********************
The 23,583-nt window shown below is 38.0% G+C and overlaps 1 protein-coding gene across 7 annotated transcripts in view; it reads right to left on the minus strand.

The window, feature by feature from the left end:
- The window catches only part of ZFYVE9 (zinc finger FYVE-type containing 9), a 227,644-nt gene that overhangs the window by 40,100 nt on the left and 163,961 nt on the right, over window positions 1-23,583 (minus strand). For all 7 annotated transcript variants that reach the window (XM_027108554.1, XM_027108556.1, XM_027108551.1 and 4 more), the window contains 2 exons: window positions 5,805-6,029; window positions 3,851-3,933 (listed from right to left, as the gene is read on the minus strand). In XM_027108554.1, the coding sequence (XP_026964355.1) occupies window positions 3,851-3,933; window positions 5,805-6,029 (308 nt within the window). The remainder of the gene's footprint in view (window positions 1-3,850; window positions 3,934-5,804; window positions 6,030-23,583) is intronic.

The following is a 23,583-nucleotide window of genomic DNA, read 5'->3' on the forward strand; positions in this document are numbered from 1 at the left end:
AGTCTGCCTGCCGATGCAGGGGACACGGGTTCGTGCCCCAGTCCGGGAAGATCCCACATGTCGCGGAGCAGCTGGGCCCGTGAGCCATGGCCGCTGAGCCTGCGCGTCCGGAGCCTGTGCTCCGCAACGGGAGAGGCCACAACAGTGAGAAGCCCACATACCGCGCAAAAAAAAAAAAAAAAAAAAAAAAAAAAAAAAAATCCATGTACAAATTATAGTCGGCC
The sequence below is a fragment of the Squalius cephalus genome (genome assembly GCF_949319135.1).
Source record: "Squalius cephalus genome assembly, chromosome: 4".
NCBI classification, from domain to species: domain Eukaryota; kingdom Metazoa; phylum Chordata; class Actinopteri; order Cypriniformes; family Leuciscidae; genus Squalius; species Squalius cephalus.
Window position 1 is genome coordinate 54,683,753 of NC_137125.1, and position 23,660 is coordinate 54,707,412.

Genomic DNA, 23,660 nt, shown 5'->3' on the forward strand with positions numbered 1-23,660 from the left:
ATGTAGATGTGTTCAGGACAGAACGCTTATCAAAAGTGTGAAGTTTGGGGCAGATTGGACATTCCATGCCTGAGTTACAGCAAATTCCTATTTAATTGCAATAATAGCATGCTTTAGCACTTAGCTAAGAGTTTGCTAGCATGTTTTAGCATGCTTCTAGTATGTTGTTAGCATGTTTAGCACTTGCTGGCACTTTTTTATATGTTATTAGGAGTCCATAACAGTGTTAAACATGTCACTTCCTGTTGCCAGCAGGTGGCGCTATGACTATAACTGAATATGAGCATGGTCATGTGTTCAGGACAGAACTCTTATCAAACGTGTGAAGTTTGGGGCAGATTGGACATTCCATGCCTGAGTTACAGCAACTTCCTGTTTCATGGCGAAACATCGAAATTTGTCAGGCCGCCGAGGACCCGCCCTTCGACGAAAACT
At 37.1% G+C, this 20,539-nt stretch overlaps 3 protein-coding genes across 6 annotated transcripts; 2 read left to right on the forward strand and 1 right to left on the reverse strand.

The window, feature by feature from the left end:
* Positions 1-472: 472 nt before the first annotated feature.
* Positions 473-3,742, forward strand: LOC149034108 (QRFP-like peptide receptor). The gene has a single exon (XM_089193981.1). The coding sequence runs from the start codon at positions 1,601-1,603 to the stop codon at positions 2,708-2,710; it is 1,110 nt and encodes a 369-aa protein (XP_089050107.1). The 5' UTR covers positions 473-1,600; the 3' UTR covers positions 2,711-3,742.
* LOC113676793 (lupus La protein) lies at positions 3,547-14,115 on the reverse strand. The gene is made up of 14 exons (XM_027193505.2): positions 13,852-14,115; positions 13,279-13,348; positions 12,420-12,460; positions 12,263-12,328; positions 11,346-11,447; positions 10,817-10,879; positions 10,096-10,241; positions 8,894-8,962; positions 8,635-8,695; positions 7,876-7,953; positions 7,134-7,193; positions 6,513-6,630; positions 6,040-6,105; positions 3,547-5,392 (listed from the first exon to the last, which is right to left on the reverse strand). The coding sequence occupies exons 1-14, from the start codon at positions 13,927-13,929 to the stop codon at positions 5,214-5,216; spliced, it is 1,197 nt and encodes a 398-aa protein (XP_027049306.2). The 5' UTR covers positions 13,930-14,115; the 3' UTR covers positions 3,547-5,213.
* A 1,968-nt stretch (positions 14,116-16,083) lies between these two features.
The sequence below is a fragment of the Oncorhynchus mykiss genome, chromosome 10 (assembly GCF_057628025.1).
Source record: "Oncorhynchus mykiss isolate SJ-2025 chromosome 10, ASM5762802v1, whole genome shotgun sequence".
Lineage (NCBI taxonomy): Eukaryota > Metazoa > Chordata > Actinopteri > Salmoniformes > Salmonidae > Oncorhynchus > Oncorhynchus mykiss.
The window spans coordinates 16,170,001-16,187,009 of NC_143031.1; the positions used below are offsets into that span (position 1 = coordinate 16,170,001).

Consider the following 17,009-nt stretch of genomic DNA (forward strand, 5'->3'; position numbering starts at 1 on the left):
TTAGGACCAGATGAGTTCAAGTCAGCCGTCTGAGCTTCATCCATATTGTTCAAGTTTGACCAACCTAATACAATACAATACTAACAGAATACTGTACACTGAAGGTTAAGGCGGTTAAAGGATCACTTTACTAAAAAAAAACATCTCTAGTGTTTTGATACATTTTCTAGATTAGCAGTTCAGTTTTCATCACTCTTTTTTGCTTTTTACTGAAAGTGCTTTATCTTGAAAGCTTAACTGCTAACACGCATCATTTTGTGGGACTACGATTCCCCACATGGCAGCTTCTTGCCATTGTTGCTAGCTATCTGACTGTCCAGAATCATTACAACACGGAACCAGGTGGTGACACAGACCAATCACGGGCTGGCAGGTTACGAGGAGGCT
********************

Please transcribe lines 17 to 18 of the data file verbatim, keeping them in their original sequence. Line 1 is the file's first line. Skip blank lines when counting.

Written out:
* A 1,968-nt stretch (positions 14,116-16,083) lies between these two features.
The sequence below is a fragment of the Oncorhynchus mykiss genome, chromosome 10 (assembly GCF_057628025.1).